18(b). How do you expect that your proposed gTLD will benefit registrants, 
Internet users, and others?

"Amazon values the opportunity to be one of the first companies to own a gTLD." 

"Amazon will continually update the Domain Management Policy as needed to 
reflect Amazon's business goals and, where appropriate, ICANN consensus 

"All domains in the .BOOK registry will remain the property of Amazon."

Describe whether and in what ways outreach and communications will help to 
achieve your projected benefits.

"There is no foreseeable reason for Amazon to undertake public outreach or mass 
communication about its new gTLD registry because domains will be provisioned 
in line with Amazon's business goals."

28.1 Abuse Prevention and Mitigation

".BOOK will be a single entity registry, with all domains registered to Amazon 
for use in pursuit of Amazon's business goals. There will be no re-sellers in 
.BOOK and there will be no market in .BOOK domains. Amazon will strictly 
control the use of .BOOK domains."

In short, Amazon makes clear that it seeks exclusive control of the ".book" 
string solely for its own business purposes, notwithstanding the broad range of 
other companies, organizations and individuals that have diverse interests in 
the use of this gTLD or its second-level domains by others or themselves.

AAP believes that ICANN approval of such an application would not be in the 
public interest.

On the same day last month that ICANN opened its Comment Period on "Closed 
Generic" gTLD Applications, it also opened a Comment Period on a revised draft 
of a New gTLD Registry Agreement that will serve as the contractual document 
between successful New gTLD Applicants and ICANN, and will govern the rights 
and obligations of new gTLD registry operators, including under a new "Public 
Interest Commitments Specification." See 
http://www.icann.org/en/news/public-comment/base-agreement-05feb13-en.htm. None 
of the provisions of the revised New gTLD Registry Agreement, including its new 
"Public Interest Commitments Specification," refer to any of the GNSO 
rationales for introducing the new gTLDs. There is no mention of "the potential 
to promote competition in the provision of registry services, [and] to add to 
consumer choice, market differentiation, and geographical and service-provider 

Worse yet, the new "Public Interest Commitments Specification" purports to do 
little more than hold the new Registry Operator to whatever "public interest 
commitments" were made in its application for the new gTLD registry. It states 
that a Registry Operator "will operate the registry for the TLD in compliance 
with all commitments, statements of intent and business plans stated in the 
following sections of Registry Operator's application to ICANN for the TLD,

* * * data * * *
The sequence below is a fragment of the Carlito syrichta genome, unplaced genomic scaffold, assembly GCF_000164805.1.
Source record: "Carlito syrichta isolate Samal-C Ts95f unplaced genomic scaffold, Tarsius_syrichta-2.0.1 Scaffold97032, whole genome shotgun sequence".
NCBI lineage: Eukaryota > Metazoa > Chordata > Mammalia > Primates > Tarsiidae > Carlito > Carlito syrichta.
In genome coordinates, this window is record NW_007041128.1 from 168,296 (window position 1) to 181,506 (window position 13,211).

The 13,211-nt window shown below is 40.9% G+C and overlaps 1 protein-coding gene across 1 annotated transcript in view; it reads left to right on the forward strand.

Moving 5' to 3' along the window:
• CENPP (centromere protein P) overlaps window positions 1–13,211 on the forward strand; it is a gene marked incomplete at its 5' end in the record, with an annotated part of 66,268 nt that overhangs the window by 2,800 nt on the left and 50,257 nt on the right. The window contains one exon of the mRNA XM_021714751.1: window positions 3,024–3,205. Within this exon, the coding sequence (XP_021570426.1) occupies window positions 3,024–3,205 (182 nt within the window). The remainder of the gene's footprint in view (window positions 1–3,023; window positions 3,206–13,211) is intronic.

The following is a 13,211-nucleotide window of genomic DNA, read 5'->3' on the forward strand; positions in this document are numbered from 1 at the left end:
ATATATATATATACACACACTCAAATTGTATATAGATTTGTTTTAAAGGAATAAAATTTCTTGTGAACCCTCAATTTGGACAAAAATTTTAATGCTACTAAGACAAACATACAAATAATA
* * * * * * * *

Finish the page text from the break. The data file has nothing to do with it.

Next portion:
which commitments, statements of intent and business plans are hereby 
incorporated by reference into this Agreement."

AAP urges ICANN to explicitly link the "Public Interest Commitments" in its new 
gTLD Registry Agreement to the GNSO rationales regarding the promotion of 
competition, consumer choice, market differentiation, and geographical and 
service-provider diversity. If ICANN turns those rationales into "Public 
Interest Commitments," it may add real meaning to the obligation that it 
undertook in the September 2009 "Affirmation of Commitments By the United 
States Department of Commerce and the Internet Corporation for Assigned Names 
and Numbers, 
 It would provide important standards for ICANN's stated commitment to 
"organize a review," if and when new gTLDs have been in operation for one year, 
"that will examine the extent to which the introduction or expansion of gTLDs 
has promoted competition, consumer trust and consumer choice, as well as 
effectiveness of (a) the application and evaluation process, and (b) safeguards 
put in place to mitigate issues involved in the introduction or expansion." Id.

In the meantime, in response to its request for public comment on the "closed 
generic" gTLD applications, AAP urges that the Amazon application for ".book" 
and others of its ilk should not be adopted without an affirmative objective 
showing by the applicant - and a corresponding finding by ICANN - that it would 
be in the public interest to permit the particular applicant to operate a 
"closed registry" for the particular generic gTLD at issue.

On behalf of AAP, thank you for giving these Comments your prompt and thorough 


Allan Adler

Allan Robert Adler

General Counsel & Vice President for Government Affairs

455 Massachusetts Avenue, NW, Suite 700

Washington, DC 20001

Telephone: (202) 220-4544

Fax: (202- 347-3690


Attachment: gTLD - AAP letter to ICANN on closed registry applications 3-7-2013 (final).pdf
Description: gTLD - AAP letter to ICANN on closed registry applications 3-7-2013 (final).pdf